Assessing bid protests of U.S. Department of Defense procurements : identifying issues, trends, and drivers /

Bid protests have been a feature of the U.S. defense acquisition environment for decades. If an interested party believes that the U.S. Department of Defense (DoD) has made an error in issuing a solicitation for a bid, canceling a contract, or choosing a winning bid, it has the right to file a prote...

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Bibliographic Details
Author / Creator:Arena, Mark V., author.
Imprint:Santa Monica, Calif. : RAND, ©2018.
Description:xxi, 91 pages : color illustrations ; 29 cm
Language:English
Subject:United States. -- Department of Defense -- Procurement -- Evaluation.
United States. -- Department of Defense.
Defense contracts -- United States -- Evaluation.
Letting of contracts -- United States.
Armed Forces -- Procurement -- Evaluation.
Defense contracts -- Evaluation.
Letting of contracts.
United States.
Format: Print Book
URL for this record:http://pi.lib.uchicago.edu/1001/cat/bib/11538255
Hidden Bibliographic Details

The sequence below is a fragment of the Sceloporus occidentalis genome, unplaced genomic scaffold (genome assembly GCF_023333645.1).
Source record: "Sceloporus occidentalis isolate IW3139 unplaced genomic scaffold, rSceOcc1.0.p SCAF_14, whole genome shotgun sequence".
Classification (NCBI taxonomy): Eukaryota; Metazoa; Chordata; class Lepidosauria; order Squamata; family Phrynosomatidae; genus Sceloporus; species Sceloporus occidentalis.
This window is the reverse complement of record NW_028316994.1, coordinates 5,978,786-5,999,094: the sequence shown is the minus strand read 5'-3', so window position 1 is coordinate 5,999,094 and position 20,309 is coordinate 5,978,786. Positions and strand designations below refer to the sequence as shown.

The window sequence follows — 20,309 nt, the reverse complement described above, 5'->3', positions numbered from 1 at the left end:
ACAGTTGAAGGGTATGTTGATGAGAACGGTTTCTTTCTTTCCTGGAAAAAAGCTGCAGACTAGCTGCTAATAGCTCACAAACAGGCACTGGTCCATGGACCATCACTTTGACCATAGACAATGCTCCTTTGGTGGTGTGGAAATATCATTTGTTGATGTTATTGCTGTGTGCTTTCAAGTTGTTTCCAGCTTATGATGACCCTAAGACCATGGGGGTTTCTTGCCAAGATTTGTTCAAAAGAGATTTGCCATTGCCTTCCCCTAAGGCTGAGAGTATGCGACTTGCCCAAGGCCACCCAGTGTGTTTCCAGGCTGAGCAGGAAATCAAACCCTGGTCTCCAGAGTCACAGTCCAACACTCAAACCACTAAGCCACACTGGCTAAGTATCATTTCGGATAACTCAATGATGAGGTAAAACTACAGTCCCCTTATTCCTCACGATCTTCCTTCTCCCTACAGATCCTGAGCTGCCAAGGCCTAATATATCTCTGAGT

Other authors / contributors:Persons, Brian, author.
Blickstein, Irv, 1939- author.
Chenoweth, Mary E., author.
Lee, Gordon T., author.
Luckey, David, author.
Schendt, Abby, author.
ISBN:1977400051
9781977400055
Notes:Includes bibliographical references (pages 89-91).
Summary:Bid protests have been a feature of the U.S. defense acquisition environment for decades. If an interested party believes that the U.S. Department of Defense (DoD) has made an error in issuing a solicitation for a bid, canceling a contract, or choosing a winning bid, it has the right to file a protest questioning the outcome. A company may file a protest with the contracting DoD agency, the U.S. Government Accountability Office, or the U.S. Court of Federal Claims. In recent years, the process has come under increased scrutiny. For example, it is unclear what level of resources DoD must dedicate to bid protests or to what extent they lead to higher costs or scheduling delays. There has also been concern that the current process may encourage frivolous protests. In response, the National Defense Authorization Act for Fiscal Year 2017 called for a "comprehensive study on the prevalence and impact of bid protests on DoD acquisitions," including the systematic collection and analysis of information on the characteristics of bid protests and their associated contracting outcomes. The resulting study found tension between DoD's need to move forward with procurements and companies' need for information about how a contract award decision was made. However, the overall share of contracts protested was very small, and the outcome of protests depended greatly on the characteristics of the contracts.